In a wonderful weave of science, metaphor, and prose, David Quammen, author of The Flight of the Iguana
, applies the lessons of island biogeography - the study of the distribution of species on islands and islandlike patches of landscape - to modern ecosystem decay, offering us insight into the origin and extinction of species, our relationship to nature, and the future of our world.
From Publishers Weekly
Quammen (Natural Acts) has successfully mixed genres in this highly impressive and thoroughly enjoyable work. The scientific journalism is first-rate, with the extremely technical field of island biogeography made fully accessible. We learn how the discipline developed and how it has changed conservation biology. And we learn just how critical this field is in the face of massive habitat destruction. The book is also a splendid example of natural history writing, for which Quammen traveled extensively. The Channel Islands off California and the Madagascan lemurs are captivatingly portrayed. Equally impressive are the character studies of the scientists who have been at the forefront of island biogeography. From his extended historical analysis of the journeys and insights of 19th-century biologist Alfred Russell Wallace to his field and laboratory interviews with many of the men and women who have followed in Wallace's intellectual wake, Quammen delightfully adds the human dimension to his discussion of science and natural history. Using a canvas as large as the world, he masterfully melds anecdotes about swimming elephants, collecting fresh feces from arboreal primates in Brazil and searching for the greater bird of paradise on the tiny island of Aru into an irreverent masterpiece. That a book on so technical a subject could be so enlightening, humorous and engaging is an extraordinary achievement. Author tour.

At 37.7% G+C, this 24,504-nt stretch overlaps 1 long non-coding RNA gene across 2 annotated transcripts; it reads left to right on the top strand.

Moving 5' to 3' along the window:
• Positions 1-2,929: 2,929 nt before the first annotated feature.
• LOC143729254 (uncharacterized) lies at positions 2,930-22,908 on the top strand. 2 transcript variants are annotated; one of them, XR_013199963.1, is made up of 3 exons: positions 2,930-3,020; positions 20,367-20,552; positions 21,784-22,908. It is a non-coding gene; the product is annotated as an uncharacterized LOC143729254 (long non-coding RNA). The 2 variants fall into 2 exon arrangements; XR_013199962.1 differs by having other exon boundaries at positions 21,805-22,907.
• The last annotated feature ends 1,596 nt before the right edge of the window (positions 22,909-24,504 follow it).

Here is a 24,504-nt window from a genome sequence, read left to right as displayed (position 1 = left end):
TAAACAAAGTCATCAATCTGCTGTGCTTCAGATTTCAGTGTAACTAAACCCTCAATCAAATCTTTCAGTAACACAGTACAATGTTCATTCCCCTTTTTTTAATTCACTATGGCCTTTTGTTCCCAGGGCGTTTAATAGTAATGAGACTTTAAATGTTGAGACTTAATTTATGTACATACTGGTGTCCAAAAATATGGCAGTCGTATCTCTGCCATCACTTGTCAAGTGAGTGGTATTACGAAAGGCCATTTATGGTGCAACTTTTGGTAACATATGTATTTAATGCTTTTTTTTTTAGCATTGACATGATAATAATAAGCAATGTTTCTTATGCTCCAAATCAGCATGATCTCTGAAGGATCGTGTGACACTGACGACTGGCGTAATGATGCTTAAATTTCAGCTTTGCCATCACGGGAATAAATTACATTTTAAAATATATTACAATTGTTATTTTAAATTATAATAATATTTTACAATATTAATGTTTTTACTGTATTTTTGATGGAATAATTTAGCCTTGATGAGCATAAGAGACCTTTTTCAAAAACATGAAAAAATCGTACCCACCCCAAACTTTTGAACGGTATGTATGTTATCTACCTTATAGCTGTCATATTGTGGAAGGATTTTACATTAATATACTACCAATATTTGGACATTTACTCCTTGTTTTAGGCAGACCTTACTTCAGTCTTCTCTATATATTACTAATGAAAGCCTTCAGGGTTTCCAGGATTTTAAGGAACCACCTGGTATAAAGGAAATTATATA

Copyright 1996 Reed Business Information, Inc.